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Tennessee House approves certificate of need reform

Rep. Clark Boyd, R-Lebanon, presents certificate of need
 reform in front of the Tennessee House on April 16, 2024.
 By Jon Styf, The Center Square, April 18, 2024- The Tennessee House passed removing several health care services from the state’s certificate of need laws, which will now head to the full Senate.

The bill removes CON requirements in counties without an acute care hospital starting July 1, 2025, but begin a 10-mile buffer for competing companies building a new free-standing emergency room.

The bill would then remove burn units, neonatal intensive care, ICF, IDD (intermediate care for disabilities), PET and MRI facilities from CON on Dec. 1, 2025.

House Bill 2269 removes ambulatory surgical centers, linear accelerators and long-term care hospitals from CON on Dec. 1, 2027 and open-heart surgery centers on Dec. 1, 2029.

The bill passed the House 76-12.

CON laws were mandated by the federal government in 1972 and regulate how many medical facilities are available in an area and what services they provide in an effort to reduce consumer costs. Even though Congress later eliminated the CON requirement in 1987, many states retained them.

The bill came from negotiations after a joint working group studied CON in Tennessee and put forward recommendations.

Rep. Aftyn Behn, D-Nashville, said during discussion that she would have preferred that Medicaid being expanded along with CON repeal like it was in North Carolina would have made the bill better.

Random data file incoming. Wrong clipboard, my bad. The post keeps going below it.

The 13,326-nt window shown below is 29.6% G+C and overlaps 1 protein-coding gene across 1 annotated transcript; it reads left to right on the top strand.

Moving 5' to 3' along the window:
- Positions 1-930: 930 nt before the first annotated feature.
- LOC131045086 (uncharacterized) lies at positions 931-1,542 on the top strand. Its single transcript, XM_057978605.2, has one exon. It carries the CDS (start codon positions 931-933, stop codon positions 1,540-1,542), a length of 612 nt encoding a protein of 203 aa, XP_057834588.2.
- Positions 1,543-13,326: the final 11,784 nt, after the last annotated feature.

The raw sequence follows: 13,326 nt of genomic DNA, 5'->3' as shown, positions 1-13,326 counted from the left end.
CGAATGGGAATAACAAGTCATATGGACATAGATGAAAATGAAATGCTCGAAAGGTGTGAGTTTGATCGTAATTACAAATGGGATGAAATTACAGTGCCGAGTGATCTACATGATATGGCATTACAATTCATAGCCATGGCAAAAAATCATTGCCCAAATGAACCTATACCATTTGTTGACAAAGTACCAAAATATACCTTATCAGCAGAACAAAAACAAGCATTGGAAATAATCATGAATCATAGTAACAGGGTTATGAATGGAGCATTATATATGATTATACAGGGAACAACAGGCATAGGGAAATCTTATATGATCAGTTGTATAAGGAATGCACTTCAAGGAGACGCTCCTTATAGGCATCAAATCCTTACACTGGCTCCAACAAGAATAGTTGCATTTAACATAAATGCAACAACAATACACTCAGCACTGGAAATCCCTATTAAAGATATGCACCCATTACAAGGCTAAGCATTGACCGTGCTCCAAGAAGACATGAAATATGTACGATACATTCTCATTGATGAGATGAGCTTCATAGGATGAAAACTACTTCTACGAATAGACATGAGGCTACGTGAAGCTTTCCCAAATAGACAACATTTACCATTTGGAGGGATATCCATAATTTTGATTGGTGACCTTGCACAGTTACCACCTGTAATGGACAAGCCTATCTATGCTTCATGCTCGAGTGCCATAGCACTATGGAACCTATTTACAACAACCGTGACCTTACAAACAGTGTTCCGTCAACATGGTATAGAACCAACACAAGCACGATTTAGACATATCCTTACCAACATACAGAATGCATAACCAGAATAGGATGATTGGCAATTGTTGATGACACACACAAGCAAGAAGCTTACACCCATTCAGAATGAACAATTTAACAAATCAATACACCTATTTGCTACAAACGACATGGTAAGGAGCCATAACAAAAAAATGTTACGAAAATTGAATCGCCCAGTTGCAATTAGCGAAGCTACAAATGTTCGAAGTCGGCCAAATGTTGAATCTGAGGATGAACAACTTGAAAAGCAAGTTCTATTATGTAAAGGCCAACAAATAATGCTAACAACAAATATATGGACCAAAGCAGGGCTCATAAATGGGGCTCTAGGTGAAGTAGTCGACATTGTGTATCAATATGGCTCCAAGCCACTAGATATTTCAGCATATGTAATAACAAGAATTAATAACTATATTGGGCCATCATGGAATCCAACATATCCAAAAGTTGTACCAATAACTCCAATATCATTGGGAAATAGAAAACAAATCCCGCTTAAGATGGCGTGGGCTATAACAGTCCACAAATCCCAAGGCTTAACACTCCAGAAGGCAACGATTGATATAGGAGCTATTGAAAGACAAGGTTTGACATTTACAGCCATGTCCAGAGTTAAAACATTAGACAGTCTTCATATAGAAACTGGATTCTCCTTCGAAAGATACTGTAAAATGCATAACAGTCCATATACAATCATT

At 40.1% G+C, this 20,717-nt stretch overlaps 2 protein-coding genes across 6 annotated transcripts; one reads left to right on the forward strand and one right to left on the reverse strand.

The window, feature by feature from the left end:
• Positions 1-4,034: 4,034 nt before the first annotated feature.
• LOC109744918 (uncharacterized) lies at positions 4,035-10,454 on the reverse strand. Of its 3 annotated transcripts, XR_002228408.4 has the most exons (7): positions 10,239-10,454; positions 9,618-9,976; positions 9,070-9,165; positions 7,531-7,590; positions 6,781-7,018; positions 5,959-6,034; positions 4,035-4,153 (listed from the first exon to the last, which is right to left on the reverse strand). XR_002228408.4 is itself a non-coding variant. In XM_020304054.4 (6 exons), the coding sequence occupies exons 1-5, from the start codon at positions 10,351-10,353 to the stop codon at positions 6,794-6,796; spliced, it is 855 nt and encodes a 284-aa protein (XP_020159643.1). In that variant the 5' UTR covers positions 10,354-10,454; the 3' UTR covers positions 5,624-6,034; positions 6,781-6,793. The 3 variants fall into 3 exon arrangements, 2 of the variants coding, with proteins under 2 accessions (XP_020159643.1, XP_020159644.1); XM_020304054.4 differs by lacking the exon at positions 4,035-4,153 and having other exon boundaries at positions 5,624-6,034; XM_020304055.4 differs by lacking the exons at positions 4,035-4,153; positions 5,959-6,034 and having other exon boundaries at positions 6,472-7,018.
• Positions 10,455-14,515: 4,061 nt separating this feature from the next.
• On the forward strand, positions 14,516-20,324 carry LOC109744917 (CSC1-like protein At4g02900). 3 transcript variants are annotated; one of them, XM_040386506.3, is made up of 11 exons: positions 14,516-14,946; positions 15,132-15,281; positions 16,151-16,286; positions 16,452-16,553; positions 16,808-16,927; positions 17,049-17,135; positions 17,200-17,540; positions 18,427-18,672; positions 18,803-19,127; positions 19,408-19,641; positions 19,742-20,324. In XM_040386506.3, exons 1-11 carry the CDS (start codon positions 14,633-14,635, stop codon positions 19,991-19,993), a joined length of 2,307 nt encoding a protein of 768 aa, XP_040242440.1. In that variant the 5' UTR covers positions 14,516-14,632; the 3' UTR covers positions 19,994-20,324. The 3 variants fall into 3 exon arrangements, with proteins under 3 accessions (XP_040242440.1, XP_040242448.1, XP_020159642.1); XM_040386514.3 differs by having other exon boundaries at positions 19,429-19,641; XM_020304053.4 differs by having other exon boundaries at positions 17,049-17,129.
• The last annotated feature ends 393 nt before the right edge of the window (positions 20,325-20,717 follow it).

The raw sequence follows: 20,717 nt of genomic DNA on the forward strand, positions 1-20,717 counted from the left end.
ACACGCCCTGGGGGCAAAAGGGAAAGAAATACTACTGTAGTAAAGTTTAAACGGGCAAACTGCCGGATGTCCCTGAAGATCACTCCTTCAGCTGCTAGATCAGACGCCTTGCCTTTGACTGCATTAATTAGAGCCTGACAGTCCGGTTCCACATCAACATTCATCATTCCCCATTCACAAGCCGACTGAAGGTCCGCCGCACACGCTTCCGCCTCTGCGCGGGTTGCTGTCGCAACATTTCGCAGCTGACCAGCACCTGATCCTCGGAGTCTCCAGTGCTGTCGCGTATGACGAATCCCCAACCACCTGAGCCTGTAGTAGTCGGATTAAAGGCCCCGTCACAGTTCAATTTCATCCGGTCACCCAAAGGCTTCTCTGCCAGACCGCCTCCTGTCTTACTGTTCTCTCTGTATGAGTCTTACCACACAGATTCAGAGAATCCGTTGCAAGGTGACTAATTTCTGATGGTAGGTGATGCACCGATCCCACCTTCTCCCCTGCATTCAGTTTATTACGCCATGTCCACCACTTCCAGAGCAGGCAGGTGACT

She asked sponsor Clark Boyd, R-Lebanon, why Medicaid expansion wasn’t included and Boyd said “Because I didn’t want to. You can always file a bill next year if you’d like to do that.”

Representatives in House committee mentioned issues related to Ballad Health’s monopoly in Northeast Tennessee are a large issue impacting residents.

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Wednesday, April 17, 2024

Interest on National Debt Becoming Uncle Sam’s Biggest Bill

 by , Independent Institute, Tuesday, April 16, 2024 - The U.S. government borrows an average of $10 billion daily, which means the national debt increases by $1 trillion every 100 days. It is no secret that paying interest on the national debt has become the fastest-growing category of government spending during President Biden’s tenure. That’s the inevitable outcome of combining an oversized national debt with excessive spending and rising interest rates.

Already, the cost of paying the gross interest on the national debt exceeds $1 trillion—that’s just the cost of interest on the existing national debt. How big will that number grow when Uncle Sam borrows another $10 billion a day, every day through the rest of the year? Especially when the interest rates the government pays on the national debt won’t go down as early or by as much as expected?

Michael Hartnett is an investment strategist at Bank of America Global Research. In his weekly “Flow Show” note for investors, he ran a bearish scenario to answer these questions. Here are the main takeaways from his analysis.